INDIA: Not all of import quota likely to be used

Published: 06/08/2017, 10:52:21 AM

Sugar prices in the domestic market remain subdued with the government allowing duty-free imports of up to 500,000 tonnes of raw sugar by refineries and mills. Another reason for the suppression is that the global price of raw sugar has fallen sharply, making imports viable even at 40% duty, according to India's Business Standard newspaper.

However, while traders will not have to pay duty on imported sugar that arrives in the current month, they may have to pay 5% IGST for stocks arriving in July.

A trade representative says that under the current market situation, it is doubtful that the entire 500,000-tonne quota of duty-free raw sugar will the exhausted. The wholesale market has seen a one-rupee-per-kg moderation in domestic prices after the quota was announced, despite closure of crushing season. This is because supply from the mills has increased, according to the trade representative.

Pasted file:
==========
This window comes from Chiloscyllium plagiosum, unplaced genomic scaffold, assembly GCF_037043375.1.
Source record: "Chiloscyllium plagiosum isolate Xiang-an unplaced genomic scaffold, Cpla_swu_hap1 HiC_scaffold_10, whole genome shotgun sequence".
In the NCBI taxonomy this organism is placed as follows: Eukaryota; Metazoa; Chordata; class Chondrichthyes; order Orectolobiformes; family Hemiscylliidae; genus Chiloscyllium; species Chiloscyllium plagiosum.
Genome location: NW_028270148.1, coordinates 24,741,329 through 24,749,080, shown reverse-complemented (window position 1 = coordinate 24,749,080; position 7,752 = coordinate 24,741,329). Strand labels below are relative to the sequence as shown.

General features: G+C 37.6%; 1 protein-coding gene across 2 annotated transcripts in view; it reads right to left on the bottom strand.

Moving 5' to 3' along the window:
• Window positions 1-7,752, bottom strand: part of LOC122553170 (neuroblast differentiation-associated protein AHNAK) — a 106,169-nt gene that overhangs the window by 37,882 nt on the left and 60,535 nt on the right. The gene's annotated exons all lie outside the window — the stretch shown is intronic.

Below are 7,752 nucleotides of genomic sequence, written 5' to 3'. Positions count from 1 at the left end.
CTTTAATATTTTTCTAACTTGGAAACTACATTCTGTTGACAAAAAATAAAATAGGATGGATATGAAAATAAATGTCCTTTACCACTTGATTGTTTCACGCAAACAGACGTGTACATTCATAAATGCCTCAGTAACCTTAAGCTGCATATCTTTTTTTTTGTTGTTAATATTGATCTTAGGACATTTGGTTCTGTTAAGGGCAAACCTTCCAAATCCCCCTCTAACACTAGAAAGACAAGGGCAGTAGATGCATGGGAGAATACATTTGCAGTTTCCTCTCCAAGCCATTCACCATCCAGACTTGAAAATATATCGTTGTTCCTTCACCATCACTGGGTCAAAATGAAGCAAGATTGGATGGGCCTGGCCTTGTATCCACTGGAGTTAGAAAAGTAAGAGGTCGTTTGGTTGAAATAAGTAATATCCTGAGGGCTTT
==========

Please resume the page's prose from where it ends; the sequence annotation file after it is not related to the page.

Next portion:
In the international market, the benchmark sugar no. 11 contract price shed 30% in little less than four months and was trading at 14.1 cent per pound. A few days back, it was trading below the 14 cent level. If prices remain low, imports would make their way to India even after a duty of 40% is applied. The duty is likely to be applied as domestic production is estimated to rise by 25% to about 25 million tonnes in sugar season 2017/18 (Oct-Sept), from 20.3 million tonnes the last season, said an industry executive.

T Sarita Reddy, President, Indian Sugar Mills Association (ISMA), says, "We have made a representation to the PMO (Prime Minister's Office) that import duty should be raised to 60%. With an 11% increase in the fair and remunerative price (FRP) of sugarcane, even 2018-19 production can be bumper and at that time if imported sugar arrives, farmers will find it difficult to sell and mills will be in a fix."

This isn't only issue that impacts both, the sugar industry and the farmers. Another problem area is the 18% GST fixed on the by-product ethanol, which is used as a green fuel for blending with petrol. Thi sis because the price of ethanol was cut last year from INR48 (US$0.75) a litre to INR39 and with 18% GST it is unviable for sugar mills to sell it to oil marketing companies. ISMA has urged the PMO to cut GST on ethanol to 5%.

Since the price of sugarcane, the raw material, will go up by 11% following an increase in FRP, ISMA has proposed a hike in ethanol prices sold to OMCs for blending with petrol.